Does your cat love going to the vet?
Does she relish the opportunity to jump into her carrier, ride in the car, and undergo an exam–plus shots?
If you answered yes… well, then, you don’t need this post, and I need to know your secrets!
The truth is, most cats don’t love vet visits. Most cats fear their carriers, fear the car ride, and fear the exam. That fear can manifest in all sorts of ways, from totally shutting down to aggressive behavior. None of that is good for your cat. It’s not good for the vet and the vet staff, and it’s not good for you.
This is important stuff because if your cat is terrified and behaving unlike her normal self, she might not get the greatest veterinary exam either. If the vet can’t lay his or her hands on your cat, something might get missed.
OK, so you’re probably thinking: Well, duh. But, what can I do about it?
Everyone knows cats need routine, preventative veterinary care, but if the experience is miserable or terrifying for all involved, it can be tempting to put it off. To reschedule it. To skip the shots this year.
To alleviate some of that distress and to make the experience even just a little bit better, we recently discovered the Cat Friendly Practice program from the American Association of Feline Practitioners, and it’s made a big difference for my girls. I wanted to share our experience in case it helps you and your cat, too!
What is a Cat Friendly Practice?
Here’s the deal: Vet visits cause stress. We know this. The standards and practices that make up the Cat Friendly Practice (CFP) program work toward mitigating as much of that stress as possible.
Here’s what the organization has to say about CFP:
Established by the American Association of Feline Practitioners (AAFP) and the International Society for Feline Medicine (ISFM), the Cat Friendly Practice® program is a global initiative designed to elevate care for cats by reducing the stress for the cat, caregiver, and also the entire veterinary team.Source: https://catvets.com/cfp/cfp
Sounds great, right? I want my cats to be handled with feline-friendly techniques, and I want their care team to be skilled in working with them in a stress-free (well, maybe stress-less) way.
The CFP designation indicates that a practice has taken specific steps to understand a cat’s unique needs AND they’ve taken steps to implement these feline-friendly standards.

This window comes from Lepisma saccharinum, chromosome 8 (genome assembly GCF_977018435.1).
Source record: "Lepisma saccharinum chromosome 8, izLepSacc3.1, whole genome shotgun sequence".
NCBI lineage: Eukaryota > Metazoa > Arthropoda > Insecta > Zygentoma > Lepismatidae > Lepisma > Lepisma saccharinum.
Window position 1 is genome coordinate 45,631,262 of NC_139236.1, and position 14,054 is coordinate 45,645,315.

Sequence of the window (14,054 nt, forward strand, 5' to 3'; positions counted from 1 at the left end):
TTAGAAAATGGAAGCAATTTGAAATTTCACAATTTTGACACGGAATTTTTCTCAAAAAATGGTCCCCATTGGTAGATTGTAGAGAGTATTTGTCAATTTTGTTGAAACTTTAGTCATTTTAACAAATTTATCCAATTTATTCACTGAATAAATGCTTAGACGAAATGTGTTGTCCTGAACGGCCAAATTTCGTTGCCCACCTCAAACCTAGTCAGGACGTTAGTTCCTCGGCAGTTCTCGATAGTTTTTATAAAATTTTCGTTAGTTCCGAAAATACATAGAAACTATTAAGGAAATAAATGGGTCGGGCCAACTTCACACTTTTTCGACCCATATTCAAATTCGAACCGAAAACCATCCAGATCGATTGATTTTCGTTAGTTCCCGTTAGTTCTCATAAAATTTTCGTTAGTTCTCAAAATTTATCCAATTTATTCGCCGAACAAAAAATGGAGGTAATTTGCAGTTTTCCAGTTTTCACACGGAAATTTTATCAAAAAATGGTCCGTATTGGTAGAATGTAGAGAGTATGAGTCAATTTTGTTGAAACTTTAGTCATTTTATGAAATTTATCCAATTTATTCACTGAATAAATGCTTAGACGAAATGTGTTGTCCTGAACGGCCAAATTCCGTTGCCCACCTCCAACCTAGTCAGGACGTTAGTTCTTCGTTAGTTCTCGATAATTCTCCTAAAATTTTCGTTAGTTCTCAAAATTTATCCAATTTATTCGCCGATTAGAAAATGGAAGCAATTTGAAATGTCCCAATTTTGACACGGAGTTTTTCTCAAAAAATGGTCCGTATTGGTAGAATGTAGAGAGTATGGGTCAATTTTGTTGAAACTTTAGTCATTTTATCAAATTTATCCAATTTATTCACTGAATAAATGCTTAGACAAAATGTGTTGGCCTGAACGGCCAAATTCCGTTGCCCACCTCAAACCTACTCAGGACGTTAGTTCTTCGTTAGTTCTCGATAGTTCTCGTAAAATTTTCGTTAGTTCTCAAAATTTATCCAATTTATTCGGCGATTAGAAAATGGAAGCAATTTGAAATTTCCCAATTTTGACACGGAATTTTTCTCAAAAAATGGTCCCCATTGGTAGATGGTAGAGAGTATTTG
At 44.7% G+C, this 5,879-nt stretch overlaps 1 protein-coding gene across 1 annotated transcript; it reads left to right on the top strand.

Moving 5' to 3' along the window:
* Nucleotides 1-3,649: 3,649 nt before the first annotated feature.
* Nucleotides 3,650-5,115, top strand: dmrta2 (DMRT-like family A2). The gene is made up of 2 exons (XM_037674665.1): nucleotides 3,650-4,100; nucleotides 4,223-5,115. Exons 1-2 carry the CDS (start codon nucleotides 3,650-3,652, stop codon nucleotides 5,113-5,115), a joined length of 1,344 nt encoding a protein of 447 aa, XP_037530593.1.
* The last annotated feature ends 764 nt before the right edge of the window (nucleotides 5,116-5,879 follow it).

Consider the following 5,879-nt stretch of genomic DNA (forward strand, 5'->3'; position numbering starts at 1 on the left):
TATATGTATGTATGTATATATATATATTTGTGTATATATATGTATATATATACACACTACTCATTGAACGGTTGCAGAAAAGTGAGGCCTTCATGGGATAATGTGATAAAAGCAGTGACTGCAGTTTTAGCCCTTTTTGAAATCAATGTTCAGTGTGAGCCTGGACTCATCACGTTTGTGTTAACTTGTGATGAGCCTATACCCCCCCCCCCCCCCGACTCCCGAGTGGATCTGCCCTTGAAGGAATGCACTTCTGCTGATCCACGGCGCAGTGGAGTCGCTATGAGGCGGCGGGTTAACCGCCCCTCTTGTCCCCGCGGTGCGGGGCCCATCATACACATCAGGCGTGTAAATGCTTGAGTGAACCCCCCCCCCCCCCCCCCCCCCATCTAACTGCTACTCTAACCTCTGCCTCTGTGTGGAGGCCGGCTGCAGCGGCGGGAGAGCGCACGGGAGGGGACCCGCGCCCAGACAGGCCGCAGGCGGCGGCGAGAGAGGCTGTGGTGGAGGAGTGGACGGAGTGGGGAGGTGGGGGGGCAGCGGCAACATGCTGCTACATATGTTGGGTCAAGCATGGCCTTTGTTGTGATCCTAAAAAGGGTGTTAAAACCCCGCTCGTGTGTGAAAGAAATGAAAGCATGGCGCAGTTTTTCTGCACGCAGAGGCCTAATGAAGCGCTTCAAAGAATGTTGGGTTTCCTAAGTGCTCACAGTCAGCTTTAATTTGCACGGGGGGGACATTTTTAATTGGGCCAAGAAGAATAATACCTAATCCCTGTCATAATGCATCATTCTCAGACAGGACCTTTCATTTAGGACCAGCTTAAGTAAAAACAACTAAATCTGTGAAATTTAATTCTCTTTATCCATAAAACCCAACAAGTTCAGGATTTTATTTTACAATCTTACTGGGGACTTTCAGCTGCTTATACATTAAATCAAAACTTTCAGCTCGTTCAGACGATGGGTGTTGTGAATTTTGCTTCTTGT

Our CFP Experience
Last year, we needed to switch vets. We chose a CFP partly because we wanted Newt and Ripley to receive the best care possible in a cat-friendly environment and partly because we just loved the vet as soon as we met him!
That second piece would’ve been regardless of the CFP designation, of course, but part of why we loved him is, I believe, because he IS a cat-friendly practitioner. For one thing, before we officially switched, he allowed us to do meet-and-greets with him and his staff without an exam. That way, the cats could see the space, meet the people, and not have anything scary happen to them!
(Dog people: This is off-topic, but he did the same for our highly-sensitive dog, Cooper, which was life-changing. Read more about that here.)
During that initial meeting, he handled the cats minimally but gently. They had numerous spaces to “hide” in the exam room and were given total freedom to move and explore anywhere they wanted.
Meanwhile, their doc doled out treats while speaking in a super calm, soothing voice. While they never fully relaxed, they certainly were more relaxed than ever before.
At their first official checkup, the same continued. At no point did either cat totally freak out, even when Newtie had to have a blood draw.
Their vet told us that changing things around in their practice–a separate entrance for cats with a door that separates them from the dog lobby, pheromones plugged in, and so on–he’s noticed a huge difference in the cats. Just that dividing door even, he said, cut down on cats’ fear because they couldn’t hear the dogs barking anymore.
For veterinary practices, too, it makes a world of difference in client satisfaction. When we researched potential new practices, I checked out Facebook reviews, and theirs glowed: One even said that they appreciated the staff calling before their cat’s visit to talk about how to help him be calmer on arrival. Those things add up to healthier pets and happier clients!
Visit a Cat Friendly Practice
To find a Cat Friendly Practice, catvets.com provides a searchable database of more than 4,000 practitioners.
My advice? Find one that’s convenient to you and call to schedule a quick hello! The meet-and-greet we had with our new vet proved to be invaluable because we could ask questions and start the relationship before we needed him.
For more info on making the switch, check out “How to choose the perfect vet for your family,” which includes a list of 10 questions to ask a potential new vet.
Does your cat go to a Cat Friendly Practice?
Have your cats experienced a vet visit similar to Newt and Ripley? While they don’t love the vet still, I can honestly say it’s not as bad. I’d love to hear your experience with your cats at the vet. Do you go to a CFP? Have I left you with any questions about a CFP that I can try to answer? I’d love to hear your experiences in the comments below!